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February 18, 2013

Essay on Maslow's Need Hierarchy Theory


Maslow’s Need-Hierarchy theory:
            Maslow classified human needs into five groups. These five groups are:
1.      The psychological needs
2.      The security needs
3.      The Social needs
4.      The self-esteem needs
5.      The self-actualization needs
According to Maslow that when one need is fulfilled, the next order of needs become important to an individual.
Herzberg’s Two factor theory:
            This theory deals with the satisfaction and dissatisfaction of an employee. This theory suggests that there are certain factors, which bring satisfaction to the workers, and there are factors, which eliminate dissatisfaction. The factors, which eliminate dissatisfaction to the worker, may not necessarily cause satisfaction. The factors, which cause satisfaction, are known as satisfiers or motivators and the factors, which eliminate dissatisfaction as dissatisfier or hygienic factors.
Theory X and Theory Y
Theory X and Theory Y are two contrasting management theories that aim to discuss human motivation at work place (Leavitt, 1989). As opposed to Theory X according to which human beings inherently shirk work and must be controlled by the management, Theory Y assumes that people treat their work as natural and play therefore management should focus on exploring the unrealized potential and creativity of the workers. The followers of Y Theory contend that if workers are provided with favorable environment, most of them will naturally seek to offer the best they have in them at workplace. In other words, Theory X stresses the need for control of human behavior while Theory Y places a lot of emphasis on the need of self-direction and responsibility on the part of workers.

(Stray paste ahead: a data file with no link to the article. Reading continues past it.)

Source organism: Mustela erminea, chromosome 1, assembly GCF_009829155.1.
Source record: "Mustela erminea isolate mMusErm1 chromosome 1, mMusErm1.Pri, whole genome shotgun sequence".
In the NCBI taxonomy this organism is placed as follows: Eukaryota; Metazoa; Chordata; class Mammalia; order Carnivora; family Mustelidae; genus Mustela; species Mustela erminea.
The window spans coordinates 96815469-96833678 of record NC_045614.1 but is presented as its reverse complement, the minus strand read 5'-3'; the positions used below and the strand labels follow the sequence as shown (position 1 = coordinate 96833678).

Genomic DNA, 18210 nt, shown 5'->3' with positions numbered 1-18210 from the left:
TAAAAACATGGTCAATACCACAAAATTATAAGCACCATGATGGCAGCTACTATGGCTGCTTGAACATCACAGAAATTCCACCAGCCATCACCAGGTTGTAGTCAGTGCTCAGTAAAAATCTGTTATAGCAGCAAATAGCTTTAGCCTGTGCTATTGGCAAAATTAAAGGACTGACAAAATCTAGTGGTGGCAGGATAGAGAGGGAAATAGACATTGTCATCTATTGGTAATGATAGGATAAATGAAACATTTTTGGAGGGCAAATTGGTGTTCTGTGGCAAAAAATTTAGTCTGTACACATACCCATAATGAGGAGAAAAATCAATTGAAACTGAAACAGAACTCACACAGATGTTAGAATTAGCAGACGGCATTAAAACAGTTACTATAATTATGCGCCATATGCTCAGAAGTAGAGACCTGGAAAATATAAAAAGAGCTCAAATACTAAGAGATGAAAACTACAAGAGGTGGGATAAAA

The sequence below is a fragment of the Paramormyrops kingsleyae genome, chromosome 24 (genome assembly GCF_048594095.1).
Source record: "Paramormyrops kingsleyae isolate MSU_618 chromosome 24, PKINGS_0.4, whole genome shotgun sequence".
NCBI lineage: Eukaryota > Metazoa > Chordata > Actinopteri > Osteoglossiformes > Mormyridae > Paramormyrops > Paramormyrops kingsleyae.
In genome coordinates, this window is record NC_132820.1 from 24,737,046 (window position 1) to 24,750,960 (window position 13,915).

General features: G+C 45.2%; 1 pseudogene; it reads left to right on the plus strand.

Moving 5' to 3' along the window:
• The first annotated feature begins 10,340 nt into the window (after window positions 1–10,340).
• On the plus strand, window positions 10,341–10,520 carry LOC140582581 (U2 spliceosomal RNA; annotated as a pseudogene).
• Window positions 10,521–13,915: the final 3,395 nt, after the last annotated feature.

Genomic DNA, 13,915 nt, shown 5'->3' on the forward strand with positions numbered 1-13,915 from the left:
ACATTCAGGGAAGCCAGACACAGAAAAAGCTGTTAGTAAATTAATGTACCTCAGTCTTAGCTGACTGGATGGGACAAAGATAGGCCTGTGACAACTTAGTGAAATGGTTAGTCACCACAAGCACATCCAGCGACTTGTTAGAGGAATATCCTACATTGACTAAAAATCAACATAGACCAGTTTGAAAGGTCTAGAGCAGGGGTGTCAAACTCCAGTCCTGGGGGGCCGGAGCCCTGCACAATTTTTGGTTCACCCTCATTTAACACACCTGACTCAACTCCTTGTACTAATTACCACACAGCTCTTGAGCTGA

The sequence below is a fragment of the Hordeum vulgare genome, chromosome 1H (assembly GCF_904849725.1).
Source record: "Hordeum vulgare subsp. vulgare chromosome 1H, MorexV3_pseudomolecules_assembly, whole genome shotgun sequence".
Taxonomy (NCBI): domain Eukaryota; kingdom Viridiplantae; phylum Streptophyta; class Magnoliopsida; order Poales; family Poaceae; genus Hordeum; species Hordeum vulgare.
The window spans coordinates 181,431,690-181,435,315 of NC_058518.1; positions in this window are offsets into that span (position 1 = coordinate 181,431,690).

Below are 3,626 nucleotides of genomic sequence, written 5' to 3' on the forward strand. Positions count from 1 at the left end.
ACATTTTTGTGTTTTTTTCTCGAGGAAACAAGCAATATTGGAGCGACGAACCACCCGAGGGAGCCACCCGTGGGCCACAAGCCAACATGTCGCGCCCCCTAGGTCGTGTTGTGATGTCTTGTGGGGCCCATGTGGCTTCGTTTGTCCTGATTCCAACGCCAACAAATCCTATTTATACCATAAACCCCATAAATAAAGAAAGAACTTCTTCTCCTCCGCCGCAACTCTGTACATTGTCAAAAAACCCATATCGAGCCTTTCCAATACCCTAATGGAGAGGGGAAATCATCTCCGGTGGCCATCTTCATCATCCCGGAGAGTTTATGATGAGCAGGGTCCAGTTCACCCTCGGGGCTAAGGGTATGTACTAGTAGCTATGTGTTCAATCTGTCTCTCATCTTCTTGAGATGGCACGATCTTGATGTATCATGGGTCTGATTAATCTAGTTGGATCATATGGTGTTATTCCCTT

Expectancy Theory
The expectancy theory of Motivation describes that motivation is dependent upon our desire to achieve something and our expectation to get it. Dr. Victor Vroom, who had presented this theory, said that motivation can be based upon the following three factors (Vroom, 1964):
·         Expectancy: it is the expectation of a person to achieve something
·         Instrumentality: it is the expectation of the person that performance will lead him to his desired destination
·         Valence: it is the value of an outcome in the eyes of an individual
Equity Theory
Equity theory discusses the relational satisfaction of a person depends on the fair or unfair distribution of resources (Carrell & Dittrich, 1978). Equity theory was introduced by John Stacy Adams in 1963. He described that employees are motivated by the input they bring in to the job and the rewards they received against it.

Stress Management
Managers can learn to say no to unacceptable work overloads, stand up to the boss, and delegate responsibility to subordinates. Requesting resources needed to remove the cause of stress often helps (Miller, 1988). Other effective behaviors are building resistance to stress through regular sleep, good eating and health habits, and discussing the stressful situation with coworkers, family, and friends.
Recent data indicate that factors under managerial control, such as performance feedback and clear job expectations, job decision latitudes, and social support, are key factors in helping subordinates cope effectively with job stress. However, each person must find his or her own strategies for coping with stress.

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